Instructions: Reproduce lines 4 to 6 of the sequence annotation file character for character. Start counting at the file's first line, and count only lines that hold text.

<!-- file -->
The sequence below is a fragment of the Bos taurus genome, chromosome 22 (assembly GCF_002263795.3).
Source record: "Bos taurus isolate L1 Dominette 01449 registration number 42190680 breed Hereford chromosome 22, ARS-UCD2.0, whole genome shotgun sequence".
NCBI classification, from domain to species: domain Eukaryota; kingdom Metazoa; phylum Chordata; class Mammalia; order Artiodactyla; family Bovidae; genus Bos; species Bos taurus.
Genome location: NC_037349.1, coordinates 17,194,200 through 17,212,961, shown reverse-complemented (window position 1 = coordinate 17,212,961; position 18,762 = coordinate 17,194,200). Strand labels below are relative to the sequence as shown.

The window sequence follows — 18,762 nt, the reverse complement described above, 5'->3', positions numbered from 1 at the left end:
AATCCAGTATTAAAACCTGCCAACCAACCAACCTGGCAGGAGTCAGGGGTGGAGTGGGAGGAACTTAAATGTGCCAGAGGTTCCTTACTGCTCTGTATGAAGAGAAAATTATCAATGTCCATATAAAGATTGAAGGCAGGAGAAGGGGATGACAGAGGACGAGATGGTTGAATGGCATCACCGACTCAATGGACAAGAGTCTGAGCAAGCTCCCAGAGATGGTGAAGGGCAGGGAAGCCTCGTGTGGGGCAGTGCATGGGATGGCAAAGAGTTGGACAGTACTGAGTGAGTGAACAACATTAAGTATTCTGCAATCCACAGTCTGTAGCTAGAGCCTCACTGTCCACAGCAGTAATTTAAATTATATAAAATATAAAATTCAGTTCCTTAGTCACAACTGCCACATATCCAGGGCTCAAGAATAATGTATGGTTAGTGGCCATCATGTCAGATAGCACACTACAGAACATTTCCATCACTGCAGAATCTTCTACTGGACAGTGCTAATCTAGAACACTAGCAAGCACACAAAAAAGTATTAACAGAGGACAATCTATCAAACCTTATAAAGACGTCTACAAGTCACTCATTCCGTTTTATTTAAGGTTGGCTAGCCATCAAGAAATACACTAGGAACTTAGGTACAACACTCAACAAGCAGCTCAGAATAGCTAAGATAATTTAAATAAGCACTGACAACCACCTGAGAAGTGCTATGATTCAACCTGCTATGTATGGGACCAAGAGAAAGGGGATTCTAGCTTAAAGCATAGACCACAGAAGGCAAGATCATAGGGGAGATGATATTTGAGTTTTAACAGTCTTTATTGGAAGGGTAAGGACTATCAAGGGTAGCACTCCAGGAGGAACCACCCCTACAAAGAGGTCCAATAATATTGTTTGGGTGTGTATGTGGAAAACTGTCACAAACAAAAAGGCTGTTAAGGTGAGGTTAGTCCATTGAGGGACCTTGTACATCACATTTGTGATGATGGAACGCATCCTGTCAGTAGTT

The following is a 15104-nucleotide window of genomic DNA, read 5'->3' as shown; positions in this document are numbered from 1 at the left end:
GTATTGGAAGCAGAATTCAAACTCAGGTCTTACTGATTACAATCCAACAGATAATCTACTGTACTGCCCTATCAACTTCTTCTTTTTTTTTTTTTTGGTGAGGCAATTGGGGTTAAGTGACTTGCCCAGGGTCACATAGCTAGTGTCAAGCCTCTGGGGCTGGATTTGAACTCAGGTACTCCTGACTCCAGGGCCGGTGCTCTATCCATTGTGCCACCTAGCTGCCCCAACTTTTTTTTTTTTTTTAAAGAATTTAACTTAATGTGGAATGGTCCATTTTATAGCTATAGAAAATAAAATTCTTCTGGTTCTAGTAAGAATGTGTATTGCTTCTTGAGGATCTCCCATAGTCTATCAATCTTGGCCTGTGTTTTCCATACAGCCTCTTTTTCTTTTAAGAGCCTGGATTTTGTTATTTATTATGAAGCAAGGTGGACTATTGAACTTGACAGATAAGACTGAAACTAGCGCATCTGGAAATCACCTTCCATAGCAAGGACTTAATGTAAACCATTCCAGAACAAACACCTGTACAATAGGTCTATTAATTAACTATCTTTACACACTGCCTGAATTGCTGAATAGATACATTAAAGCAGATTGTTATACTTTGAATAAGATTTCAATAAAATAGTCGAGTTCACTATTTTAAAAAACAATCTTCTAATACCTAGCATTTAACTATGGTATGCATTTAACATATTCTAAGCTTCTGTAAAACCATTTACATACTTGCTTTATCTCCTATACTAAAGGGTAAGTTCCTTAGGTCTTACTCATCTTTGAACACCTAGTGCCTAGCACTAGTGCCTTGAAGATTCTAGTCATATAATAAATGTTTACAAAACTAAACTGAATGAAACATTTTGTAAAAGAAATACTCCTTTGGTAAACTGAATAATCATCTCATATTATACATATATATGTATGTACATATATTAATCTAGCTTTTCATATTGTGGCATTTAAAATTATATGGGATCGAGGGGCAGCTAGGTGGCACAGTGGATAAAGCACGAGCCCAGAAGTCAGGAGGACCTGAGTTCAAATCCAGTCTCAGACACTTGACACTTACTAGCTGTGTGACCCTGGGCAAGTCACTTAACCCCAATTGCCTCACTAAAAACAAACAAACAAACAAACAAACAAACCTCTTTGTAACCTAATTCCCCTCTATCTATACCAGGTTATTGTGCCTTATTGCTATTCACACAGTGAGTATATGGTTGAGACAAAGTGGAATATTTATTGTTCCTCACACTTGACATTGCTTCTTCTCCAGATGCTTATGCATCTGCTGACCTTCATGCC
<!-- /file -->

Genome location: NC_037349.1, coordinates 17,194,200 through 17,212,961, shown reverse-complemented (window position 1 = coordinate 17,212,961; position 18,762 = coordinate 17,194,200). Strand labels below are relative to the sequence as shown.

The window sequence follows — 18,762 nt, the reverse complement described above, 5'->3', positions numbered from 1 at the left end:
AATCCAGTATTAAAACCTGCCAACCAACCAACCTGGCAGGAGTCAGGGGTGGAGTGGGAGGAACTTAAATGTGCCAGAGGTTCCTTACTGCTCTGTATGAAGAGAAAATTATCAATGTCCATATAAAGATTGAAGGCAGGAGAAGGGGATGACAGAGGACGAGATGGTTGAATGGCATCACCGACTCAATGGACAAGAGTCTGAGCAAGCTCCCAGAGATGGTGAAGGGCAGGGAAGCCTCGTGTGGGGCAGTGCATGGGATGGCAAAGAGTTGGACAGTACTGAGTGAGTGAACAACATTAAGTATTCTGCAATCCACAGTCTGTAGCTAGAGCCTCACTGTCCACAGCAGTAATTTAAATTATATAAAATATAAAATTCAGTTCCTTAGTCACAACTGCCACATATCCAGGGCTCAAGAATAATGTATGGTTAGTGGCCATCATGTCAGATAGCACACTACAGAACATTTCCATCACTGCAGAATCTTCTACTGGACAGTGCTAATCTAGAACACTAGCAAGCACACAAAAAAGTATTAACAGAGGACAATCTATCAAACCTTATAAAGACGTCTACAAGTCACTCATTCCGTTTTATTTAAGGTTGGCTAGCCATCAAGAAATACACTAGGAACTTAGGTACAACACTCAACAAGCAGCTCAGAATAGCTAAGATAATTTAAATAAGCACTGACAACCACCTGAGAAGTGCTATGATTCAACCTGCTATGTATGGGACCAAGAGAAAGGGGATTCTAGCTTAAAGCATAGACCACAGAAGGCAAGATCATAGGGGAGATGATATTTGAGTTTTAACAGTCTTTATTGGAAGGGTAAGGACTATCAAGGGTAGCACTCCAGGAGGAACCACCCCTACAAAGAGGTCCAATAATATTGTTTGGGTGTGTATGTGGAAAACTGTCACAAACAAAAAGGCTGTTAAGGTGAGGTTAGTCCATTGAGGGACCTTGTACATCACATTTGTGATGATGGAACGCATCCTGTCAGTAGTT